|TOM REESE / THE SEATTLE TIMES
|A LINK TO THE PAST
William H. "Bud" Lewis is the great grandson of Charles Terry, who used this cane and passed it down several generations. Bud says he's not ready to actually use it yet.
We had thought the Terry descendants were either missing or hiding or maybe just being coy.
The Seattle Times published a story last month introducing readers to descendants of the first settler families who landed at Alki Point on Nov. 13, 1851 one in a series of articles commemorating the 150th anniversary of the founding of Seattle. We found current generations of four of the five original families Denny, Low, Bell and Boren without any problem.
But our leads for tracking descendants of brothers Charles and Lee Terry, who came to Seattle from New York via Portland, led nowhere. We closed our story with an "Olly, Olly, Oxen Free" in hopes of drawing them out.
Several descendants of Charles (but not Lee) Terry contacted us. It turns out they haven't been hiding at all. Many of them are as entrenched in the Pacific Northwest as a flannel shirt. One branch of the family tree, in fact, is linked to a prominent and public Seattle family, the Bullitts.
But first, there is William H. "Bud" Lewis, the great grandson of Charles Terry. First because he can lay claim to 32 Terry descendants as his own five children, 18 grandchildren and nine great grandchildren. Lewis says 21 of the 32 still live in the Puget Sound area.
Lewis also should be first because he can recall the sadness he felt as he watched demolition crews tear down the house that his father, Howard T. Lewis, grew up in a Victorian-style mansion perched on a hill over downtown, a house where his father as a child watched Seattle burn during the Great Fire of 1889.
A house with a Terry Avenue address.
The Northwest always has been home for the 80-year-old Lewis, except for a stint in Italy during World War II when he served in the famed 10th Mountain Division. He grew up in Seattle's Mount Baker neighborhood, attending John Muir Elementary and graduating from Franklin High School in 1938.
Lewis worked 48 years as a wholesale lumber trader in Lynnwood, living in a beachfront home in Kingston for much of that time.
An avid outdoorsman, he says he has caught so many salmon in his lifetime that he can't bear to look one in the face anymore.
"I would never leave the Northwest," says Lewis, who lives in a Des Moines retirement village with wife Eva. "Never."
Lewis enjoys the portrayal of Charles Terry in Bill Speidel's book on early Seattle, "Sons of the Profits." Lee Terry returned to New York six months after arriving at Alki, but Charles Terry stayed, even after fellow pioneers such as Arthur Denny had crossed Elliott Bay to develop a new port city called Seattle.
Speidel wrote that not only did Terry come up with the name Alki, he was Alki. Speidel characterized him as a "personable, free-booting, sharp-trading opportunist" who ran a general store there.
Lewis says Terry was smart enough to figure out the best way to get rich from the Gold Rush was to corner the market on everyday supplies needed by those who had moved west.
"The real money wasn't in mining," he says. "It was in mining the miners."
Lewis says the rambunctious and shrewd ways of Terry are traits that have been lost over the generations. Similarly lost was Terry's financial fortune.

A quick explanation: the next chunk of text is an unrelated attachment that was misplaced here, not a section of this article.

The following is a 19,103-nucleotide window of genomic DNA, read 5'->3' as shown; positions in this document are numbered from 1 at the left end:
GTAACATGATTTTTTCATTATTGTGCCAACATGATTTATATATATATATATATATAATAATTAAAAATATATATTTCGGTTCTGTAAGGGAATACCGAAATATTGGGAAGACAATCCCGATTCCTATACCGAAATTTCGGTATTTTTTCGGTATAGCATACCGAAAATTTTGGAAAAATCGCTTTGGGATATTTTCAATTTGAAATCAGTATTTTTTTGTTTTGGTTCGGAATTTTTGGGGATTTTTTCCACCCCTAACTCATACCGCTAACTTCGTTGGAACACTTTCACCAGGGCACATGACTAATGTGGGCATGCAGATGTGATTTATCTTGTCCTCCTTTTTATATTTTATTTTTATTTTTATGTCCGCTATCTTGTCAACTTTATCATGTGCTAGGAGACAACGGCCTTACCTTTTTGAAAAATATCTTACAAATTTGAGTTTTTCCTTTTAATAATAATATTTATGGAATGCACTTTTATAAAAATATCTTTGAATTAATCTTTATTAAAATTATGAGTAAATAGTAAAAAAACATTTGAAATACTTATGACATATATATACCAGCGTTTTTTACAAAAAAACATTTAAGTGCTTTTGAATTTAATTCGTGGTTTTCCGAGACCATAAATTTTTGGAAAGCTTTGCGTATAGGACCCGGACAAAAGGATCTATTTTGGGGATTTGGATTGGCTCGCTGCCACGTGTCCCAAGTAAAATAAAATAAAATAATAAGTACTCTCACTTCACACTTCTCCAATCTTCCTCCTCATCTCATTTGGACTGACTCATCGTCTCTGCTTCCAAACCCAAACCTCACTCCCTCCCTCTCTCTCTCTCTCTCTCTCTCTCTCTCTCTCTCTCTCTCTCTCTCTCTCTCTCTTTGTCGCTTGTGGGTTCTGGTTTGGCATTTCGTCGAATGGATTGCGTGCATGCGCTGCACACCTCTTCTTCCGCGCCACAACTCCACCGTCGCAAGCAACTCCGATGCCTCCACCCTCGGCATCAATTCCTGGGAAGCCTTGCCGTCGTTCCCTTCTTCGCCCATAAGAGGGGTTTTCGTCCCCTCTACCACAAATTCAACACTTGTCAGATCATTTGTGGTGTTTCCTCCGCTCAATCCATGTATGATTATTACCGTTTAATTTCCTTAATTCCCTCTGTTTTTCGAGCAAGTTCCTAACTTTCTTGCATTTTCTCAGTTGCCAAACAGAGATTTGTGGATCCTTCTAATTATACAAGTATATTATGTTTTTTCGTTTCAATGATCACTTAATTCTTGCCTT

Terry had become quite the land baron by the time he died of tuberculosis at age 37. He and business partner Ed Lander donated a slice of their land in downtown Seattle for the original 10-acre University of Washington campus. Lewis attended a ceremony at the UW that dedicated the Terry Hall dormitory named to memorialize his great-grandfather.
Terry's massive land holdings were sold off shortly after he died, in an era when land was dirt cheap.
The Bullitt connection
J. Terry Bullitt, an adult-education counselor in Syracuse, N.Y., says she will be cruising the Internet for a bargain air fare to get her to Seattle for the Nov. 13 anniversary. She's got both Terry and Bullitt blood in her, but she lives a humble lifestyle, she says.
The ties between the Terrys and the Bullitts, the family that founded the KING Broadcasting empire, begin with the marriage of Charles Terry's granddaughter, Dorothy Terry, to Keith Bullitt. Keith's brother was A. Scott Bullitt. Dorothy Terry's best friend was Dorothy Stimson.
At the wedding, Scott Bullitt and Dorothy Stimson met, fell in love and the rest is Seattle broadcasting history.
Terry Bullitt's father, Logan Bullitt, moved his family from the East Coast to Seattle and worked a brief time at KING.
Terry Bullitt, named after her great grandmother Jane Terry, is the eldest of three sisters. Mary Bullitt lives in Kingston; Anne Bullitt Kiser in Bremerton. Born in Maine, Terry Bullitt, 58, returned to the East Coast at age 16 after living in the Puget Sound area for about three years. She has only come back for visits.
During one trip, she researched her family history at the University of Washington, where her grandmother had donated many of Charles Terry's personal effects, including a hand-written journal. Terry Bullitt had always heard that her great-great-grandfather was born in New York, but she was never sure where. A UW researcher informed her it was Madison County, which is about 10 miles from where she now lives.
"I guess I had always figured he was from New York City, or somewhere around there," she says. "When they told me Madison, I said, `That's crazy. Are you sure?' I couldn't believe it."
All that traffic
It's easy for descendants of Seattle's pioneer families to get all worked up over their genealogy. Lewis is no different, but he hardly gets mushy when he visits the city his great grandfather helped get off the ground.
"I go to Seattle, see all that goddamn traffic and I feel like I'm in New York," he says.
Stuart Eskenazi can be reached at firstname.lastname@example.org.